Not sure what to say... I think Rugspin said it perfectly. Part of me looks at these images, and realizes how great they are, and another part of me tells me that I'll never ever be able to create images like these. I knew before that I had a lot to learn, but now I realize it's even more than I thought it was.

    Thanks for joining the forums.... When you have time, maybe you can tell us a bit more about HOW you captured those images?
    Mike, you're too kind.

    Actually, I usually think of the first image as the toughest. It was panned using a (11lb.) 500mm f/4 Canon L Series lens.. hand held. Normally, that lens remains on a mono pod. But for this shot, the mono pod was confining and would restrict the angle I needed as the car got close.

    The tire shot is two tires stacked on top of each other. I had just arrived at Petit Le Mans and was walking through the back opening of a team's tent... I noticed the sun hitting them... since I was shooting (it was setup day) I only had my Leica Digilux 2 around my neck.. and that was the perfect camera to shoot this type of shot. I always walk around with a Leica when I'm not trackside. I especially like this because I had just arrived from the airport and was only 15 feet from my car. I like to think of this as hitting the ground running.

    The photo of the reflection in the visor is actually a bit disappointing. Not my fault... but; I like this because it demonstrates using lenses for creativity and composition. Everyone thinks you use a 500mm to get a big close up of the car or reach across the track. This was shot in pit lane .... with a 500mm. It allows me to get candid head shots and provides a neat way to create fabulously soft background via it's depth of field. Also, he didn't know I was anywhere around.... probably 20-30 feet away. Anyway... he was waiting for his car to come in for fuel and tiers. (Lowes Acura prototype). This was during the race (hence the helmet). I waited and waited. I saw the Vette coming down pit lane and shot a few frames. A few minutes later, he jumped up and out of frame... then the Acura arrived. So... you'd probably never get his car in the visor... because at soon as it comes into HIS view, he's moving... quickly.

    The two car shot is a rolling shot and is a promotional set-up shot. We did a full lap of the circuit and shot 400-500 frames. These are tough because you are rotating around the light source and your backgrounds are continually changing. You bounce around and roll around the back of a van on your belly... and it hurts. Shutter speed has to stay below 1/50th sec or you get no blur. If you get 20-30 clear and in focus shots to choose from, you've done well. For this shot I cropped to a cinemascope aspect ratio and removed a billboard in the background. I normally don't remove objects... only for commercially used images. Normally, I'll choose an appropriate background ahead of shooting. You don't have the luxury with a rolling car-to-car shot.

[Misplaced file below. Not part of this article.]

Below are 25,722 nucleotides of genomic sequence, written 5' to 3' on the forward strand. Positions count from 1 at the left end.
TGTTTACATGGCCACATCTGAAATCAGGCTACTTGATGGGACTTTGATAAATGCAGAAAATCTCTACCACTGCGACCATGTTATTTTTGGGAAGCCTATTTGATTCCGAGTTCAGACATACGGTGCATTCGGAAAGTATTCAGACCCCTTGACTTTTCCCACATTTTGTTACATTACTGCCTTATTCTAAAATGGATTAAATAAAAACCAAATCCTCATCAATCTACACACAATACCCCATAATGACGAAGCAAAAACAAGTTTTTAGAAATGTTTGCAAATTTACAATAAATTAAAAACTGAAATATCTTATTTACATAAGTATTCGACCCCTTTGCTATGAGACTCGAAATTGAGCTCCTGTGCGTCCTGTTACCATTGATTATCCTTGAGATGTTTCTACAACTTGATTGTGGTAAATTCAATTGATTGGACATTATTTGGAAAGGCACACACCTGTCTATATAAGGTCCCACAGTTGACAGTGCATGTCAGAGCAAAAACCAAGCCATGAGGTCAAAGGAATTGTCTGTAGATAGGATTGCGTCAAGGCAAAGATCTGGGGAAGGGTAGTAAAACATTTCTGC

The Porsche being turned was in turn-one at Road America. Location and knowing when and where to be and making your own luck. This was a start shot.

    The last shot was another bit of luck. This is between turns 5 and 6 at Laguna Seca... Moneterey, California. It is the nighttime practice session. There is a bridge you can't see... he has just come under it. I'm shooting into the sun... but for about 10 minutes, the bridge serves to block the direct sunlight so all you get is the orange glow. I was waiting and waiting for the color to get right.... we heard there was a red flag on the session... a safety car came by... then this car came over the hill and I shot it. No other cars came by and the red flag negated the 10 minutes of magic... for at least another year. Later when I downloaded that memory card, I saw this image and realized what had happened. He had experienced an "off" down the hill approaching the bridge. The spectacular color is the huge plume of dust that exploded into the air when he went off. The gravel is what you see falling out of the car's bodywork underneath. HE was the guy that brought out the red flag. LOL

    It's funny how these shots come about... many aren't really difficult nor do they involve any tricks. But when I'm being honest with myself... and being serious, I'm fortunate enough to have a backlog of experience that results in the right choices when these things happen. So, while it is often luck, you do need to be ready to make your own luck.

    Thanks again,

    JT

  7. #7
    Mongo
    Guest
    Man, some really fantastic stuff here! Id love to have full creds for a road race at some point. Hoping that when they open the COTA next year, I will be able to figure out how to do it, but until then, I will just have to marvel at your stuff and take lots of notes.

  8. #8
    John Thawley
    Guest
    Quote Originally Posted by Mongo View Post